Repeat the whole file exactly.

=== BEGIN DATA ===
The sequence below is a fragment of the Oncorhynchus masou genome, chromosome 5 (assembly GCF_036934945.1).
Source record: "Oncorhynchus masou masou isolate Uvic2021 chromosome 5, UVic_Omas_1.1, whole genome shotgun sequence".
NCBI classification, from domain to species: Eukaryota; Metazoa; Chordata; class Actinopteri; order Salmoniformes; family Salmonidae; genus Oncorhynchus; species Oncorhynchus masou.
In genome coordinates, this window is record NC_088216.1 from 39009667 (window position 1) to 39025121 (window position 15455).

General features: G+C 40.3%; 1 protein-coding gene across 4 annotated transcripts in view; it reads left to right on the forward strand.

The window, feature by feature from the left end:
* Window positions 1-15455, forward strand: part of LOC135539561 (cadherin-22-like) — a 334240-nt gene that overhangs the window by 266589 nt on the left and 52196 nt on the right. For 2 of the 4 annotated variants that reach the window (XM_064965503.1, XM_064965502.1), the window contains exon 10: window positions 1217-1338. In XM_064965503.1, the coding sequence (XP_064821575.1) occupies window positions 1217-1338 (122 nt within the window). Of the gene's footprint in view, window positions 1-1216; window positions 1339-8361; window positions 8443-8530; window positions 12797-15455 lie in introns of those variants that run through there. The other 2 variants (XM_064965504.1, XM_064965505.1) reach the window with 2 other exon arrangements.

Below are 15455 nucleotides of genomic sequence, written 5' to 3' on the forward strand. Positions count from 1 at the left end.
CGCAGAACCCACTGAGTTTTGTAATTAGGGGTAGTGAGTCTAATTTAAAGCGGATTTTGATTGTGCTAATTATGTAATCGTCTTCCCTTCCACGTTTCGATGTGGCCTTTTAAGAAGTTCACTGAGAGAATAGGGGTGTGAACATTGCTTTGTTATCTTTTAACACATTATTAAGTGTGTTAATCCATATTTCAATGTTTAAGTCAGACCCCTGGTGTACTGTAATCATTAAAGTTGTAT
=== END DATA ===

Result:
The sequence below is a fragment of the Oncorhynchus masou genome, chromosome 5 (assembly GCF_036934945.1).
Source record: "Oncorhynchus masou masou isolate Uvic2021 chromosome 5, UVic_Omas_1.1, whole genome shotgun sequence".
NCBI classification, from domain to species: Eukaryota; Metazoa; Chordata; class Actinopteri; order Salmoniformes; family Salmonidae; genus Oncorhynchus; species Oncorhynchus masou.
In genome coordinates, this window is record NC_088216.1 from 39009667 (window position 1) to 39025121 (window position 15455).

General features: G+C 40.3%; 1 protein-coding gene across 4 annotated transcripts in view; it reads left to right on the forward strand.

The window, feature by feature from the left end:
* Window positions 1-15455, forward strand: part of LOC135539561 (cadherin-22-like) — a 334240-nt gene that overhangs the window by 266589 nt on the left and 52196 nt on the right. For 2 of the 4 annotated variants that reach the window (XM_064965503.1, XM_064965502.1), the window contains exon 10: window positions 1217-1338. In XM_064965503.1, the coding sequence (XP_064821575.1) occupies window positions 1217-1338 (122 nt within the window). Of the gene's footprint in view, window positions 1-1216; window positions 1339-8361; window positions 8443-8530; window positions 12797-15455 lie in introns of those variants that run through there. The other 2 variants (XM_064965504.1, XM_064965505.1) reach the window with 2 other exon arrangements.

Below are 15455 nucleotides of genomic sequence, written 5' to 3' on the forward strand. Positions count from 1 at the left end.
CGCAGAACCCACTGAGTTTTGTAATTAGGGGTAGTGAGTCTAATTTAAAGCGGATTTTGATTGTGCTAATTATGTAATCGTCTTCCCTTCCACGTTTCGATGTGGCCTTTTAAGAAGTTCACTGAGAGAATAGGGGTGTGAACATTGCTTTGTTATCTTTTAACACATTATTAAGTGTGTTAATCCATATTTCAATGTTTAAGTCAGACCCCTGGTGTACTGTAATCATTAAAGTTGTAT